Today plastics have become such an ingrained and controversial part of our everyday lives, but just how did it get to this point? Where did they come from and how did this start?
Plastics, also known as polymers, are made and derived from converting natural products. Plastics came around in the 1800’s, due to the need for a suitable replacement for certain materials, such as ivory. John Wesley Hyatt, took on a job to find a substitute for ivory, with New York Firms offering up to $10,000 to anyone that could do so. Due to the rising need for the material but also the inhumane method of retrieving such material, it was not sustainable. He treated cellulose, derived from plants and trees, with chemicals, resulting in the first plastic. This was revolutionary. It was durable and able to be moulded to a wide variety of uses. This helped to limit the need for materials like ivory and tortoise shell, which had become scarce. Activists considered plastic to be a god send for wildlife.
It was a while before synthetic polymers were created. These were created with the use of materials that were held in abundance, such as coal, salt, natural gas and crude oil. The hydrocarbons present in these materials was the start of synthetic polymers. Crude oil is perhaps the most common natural material used in the creation of synthetic polymers and the most accessible. Crude oil is processed, through distillation, to allow it to be broken down into fractions. It is one of these fractions that is vital in the process of creating plastics.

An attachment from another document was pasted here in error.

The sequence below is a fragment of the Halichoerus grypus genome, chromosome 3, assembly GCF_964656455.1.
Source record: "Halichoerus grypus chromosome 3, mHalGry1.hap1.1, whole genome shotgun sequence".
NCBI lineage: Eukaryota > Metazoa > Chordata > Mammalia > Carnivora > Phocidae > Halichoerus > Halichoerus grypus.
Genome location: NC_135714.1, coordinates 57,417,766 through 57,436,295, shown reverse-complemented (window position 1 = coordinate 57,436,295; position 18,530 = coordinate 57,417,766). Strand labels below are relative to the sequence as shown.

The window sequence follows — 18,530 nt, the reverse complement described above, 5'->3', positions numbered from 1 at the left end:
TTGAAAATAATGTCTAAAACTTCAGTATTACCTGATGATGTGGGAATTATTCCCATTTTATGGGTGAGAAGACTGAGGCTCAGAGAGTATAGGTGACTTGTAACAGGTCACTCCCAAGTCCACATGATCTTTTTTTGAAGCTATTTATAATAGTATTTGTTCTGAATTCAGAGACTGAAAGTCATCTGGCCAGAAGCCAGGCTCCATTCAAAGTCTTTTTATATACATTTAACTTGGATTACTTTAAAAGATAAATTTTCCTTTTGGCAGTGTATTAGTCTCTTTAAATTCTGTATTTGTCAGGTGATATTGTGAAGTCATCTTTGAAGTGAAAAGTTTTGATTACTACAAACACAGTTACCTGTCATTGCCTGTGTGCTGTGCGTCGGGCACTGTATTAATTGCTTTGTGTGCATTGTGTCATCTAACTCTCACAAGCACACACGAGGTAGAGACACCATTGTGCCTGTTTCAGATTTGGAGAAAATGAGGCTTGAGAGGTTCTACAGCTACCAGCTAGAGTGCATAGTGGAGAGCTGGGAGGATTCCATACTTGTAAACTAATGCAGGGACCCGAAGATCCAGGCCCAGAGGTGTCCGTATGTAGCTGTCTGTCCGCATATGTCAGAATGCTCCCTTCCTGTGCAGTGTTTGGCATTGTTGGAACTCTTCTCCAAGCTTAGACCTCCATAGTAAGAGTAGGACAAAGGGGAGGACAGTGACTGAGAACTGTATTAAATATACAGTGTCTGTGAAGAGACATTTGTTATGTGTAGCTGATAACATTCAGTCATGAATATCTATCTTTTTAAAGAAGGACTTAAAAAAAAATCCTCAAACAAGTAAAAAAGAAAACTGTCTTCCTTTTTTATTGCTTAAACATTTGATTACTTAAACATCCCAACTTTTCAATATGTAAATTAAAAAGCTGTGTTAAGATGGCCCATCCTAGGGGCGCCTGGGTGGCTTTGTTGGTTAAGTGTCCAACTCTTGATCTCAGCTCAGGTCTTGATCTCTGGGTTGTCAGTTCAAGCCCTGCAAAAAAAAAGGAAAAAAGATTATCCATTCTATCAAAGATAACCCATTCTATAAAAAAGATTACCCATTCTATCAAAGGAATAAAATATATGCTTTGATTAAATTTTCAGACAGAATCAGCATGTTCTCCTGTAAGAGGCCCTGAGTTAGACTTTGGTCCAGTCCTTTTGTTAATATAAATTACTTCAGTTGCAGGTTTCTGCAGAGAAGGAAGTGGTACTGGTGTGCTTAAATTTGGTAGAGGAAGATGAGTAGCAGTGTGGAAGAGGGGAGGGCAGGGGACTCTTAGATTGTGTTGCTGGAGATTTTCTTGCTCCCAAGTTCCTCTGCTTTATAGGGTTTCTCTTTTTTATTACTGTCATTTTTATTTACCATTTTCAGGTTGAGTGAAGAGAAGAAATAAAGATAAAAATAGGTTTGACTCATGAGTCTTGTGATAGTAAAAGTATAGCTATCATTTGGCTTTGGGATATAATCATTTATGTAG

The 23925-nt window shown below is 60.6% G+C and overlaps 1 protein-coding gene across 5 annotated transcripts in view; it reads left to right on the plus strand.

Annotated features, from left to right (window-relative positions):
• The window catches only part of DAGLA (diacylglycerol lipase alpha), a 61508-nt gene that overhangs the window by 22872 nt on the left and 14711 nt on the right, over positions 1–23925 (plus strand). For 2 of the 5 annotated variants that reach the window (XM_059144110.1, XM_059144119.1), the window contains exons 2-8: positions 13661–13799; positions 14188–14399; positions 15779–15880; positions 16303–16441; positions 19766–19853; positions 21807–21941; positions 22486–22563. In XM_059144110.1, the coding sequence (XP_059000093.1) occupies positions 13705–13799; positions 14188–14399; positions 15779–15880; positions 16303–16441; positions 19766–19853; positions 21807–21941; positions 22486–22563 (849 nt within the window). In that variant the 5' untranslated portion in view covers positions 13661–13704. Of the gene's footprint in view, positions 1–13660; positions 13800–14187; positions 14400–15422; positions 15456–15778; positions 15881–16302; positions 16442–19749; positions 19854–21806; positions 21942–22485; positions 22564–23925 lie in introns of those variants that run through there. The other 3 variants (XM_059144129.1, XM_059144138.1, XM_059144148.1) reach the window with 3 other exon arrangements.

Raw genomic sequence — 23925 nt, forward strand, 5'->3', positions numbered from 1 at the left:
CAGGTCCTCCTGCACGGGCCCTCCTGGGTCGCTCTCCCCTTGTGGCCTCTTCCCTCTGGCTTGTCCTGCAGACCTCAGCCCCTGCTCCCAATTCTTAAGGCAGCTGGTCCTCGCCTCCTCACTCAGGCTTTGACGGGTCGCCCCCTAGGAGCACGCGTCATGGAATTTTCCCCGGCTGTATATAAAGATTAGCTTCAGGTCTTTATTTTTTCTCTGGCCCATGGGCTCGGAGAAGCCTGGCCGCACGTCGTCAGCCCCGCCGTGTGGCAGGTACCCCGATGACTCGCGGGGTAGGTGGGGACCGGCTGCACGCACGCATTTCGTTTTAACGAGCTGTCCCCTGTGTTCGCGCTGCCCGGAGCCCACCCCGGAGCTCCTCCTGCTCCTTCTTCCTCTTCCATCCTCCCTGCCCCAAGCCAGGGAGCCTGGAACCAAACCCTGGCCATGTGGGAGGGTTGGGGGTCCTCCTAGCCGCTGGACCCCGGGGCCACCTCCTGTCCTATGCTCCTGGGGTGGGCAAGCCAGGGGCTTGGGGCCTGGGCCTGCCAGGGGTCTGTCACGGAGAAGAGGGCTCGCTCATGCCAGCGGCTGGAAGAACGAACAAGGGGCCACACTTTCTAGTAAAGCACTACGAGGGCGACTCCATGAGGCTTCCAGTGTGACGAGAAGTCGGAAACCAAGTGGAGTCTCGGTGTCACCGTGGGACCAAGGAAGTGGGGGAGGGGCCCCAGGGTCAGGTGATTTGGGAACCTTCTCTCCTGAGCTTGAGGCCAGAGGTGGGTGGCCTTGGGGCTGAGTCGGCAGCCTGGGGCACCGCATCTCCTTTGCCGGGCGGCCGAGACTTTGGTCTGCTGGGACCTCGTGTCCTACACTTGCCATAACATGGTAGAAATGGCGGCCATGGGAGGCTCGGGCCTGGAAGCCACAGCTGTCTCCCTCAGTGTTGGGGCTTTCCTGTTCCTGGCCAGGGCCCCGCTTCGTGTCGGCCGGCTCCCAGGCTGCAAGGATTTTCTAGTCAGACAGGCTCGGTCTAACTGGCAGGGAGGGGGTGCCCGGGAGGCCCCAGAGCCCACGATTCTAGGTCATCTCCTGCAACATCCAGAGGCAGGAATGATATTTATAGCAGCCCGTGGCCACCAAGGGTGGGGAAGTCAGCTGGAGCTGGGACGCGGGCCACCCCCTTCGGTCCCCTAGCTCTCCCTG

Plastics have developed fast over the last two centuries, becoming an ingrained part of our society. It started out with the need for a material that wouldn’t have the same limitations for product production, but in the 1900’s, with materials like ceramics, glass and ivory still being used, plastic became a word associated with cheap knockoffs and became an industry that people didn’t want to be tied to. Despite this, plastics can be lightweight and durable, material properties which were still highly sought after. It was soon realised that plastics helped boost material wealth and set aside the damage that needed to be done to access materials, without harming nature.
Therefore, plastic began to thrive with more variations being created such as Bakelite, created by Leo Baekeland. Bakelite was to be a synthetic variation for electrical insulation. It ended up being a more than suitable replacement, but was perfectly able to meet the ever-growing demand. It was a versatile material that was able to be used for much more than just the purpose it was intended for.
The demand for plastics continuously grew, but became a necessity during the second world war, due to natural resources being more precious than ever. This was the time that plastics were really revolutionised, being used for everything from food to weapons. After the war, plastics had been so dependable, that the production continued, reaching highs that they never had.
Now, plastics are cheap and abundant, to the point it is hard to find a product without at least a little bit of plastic.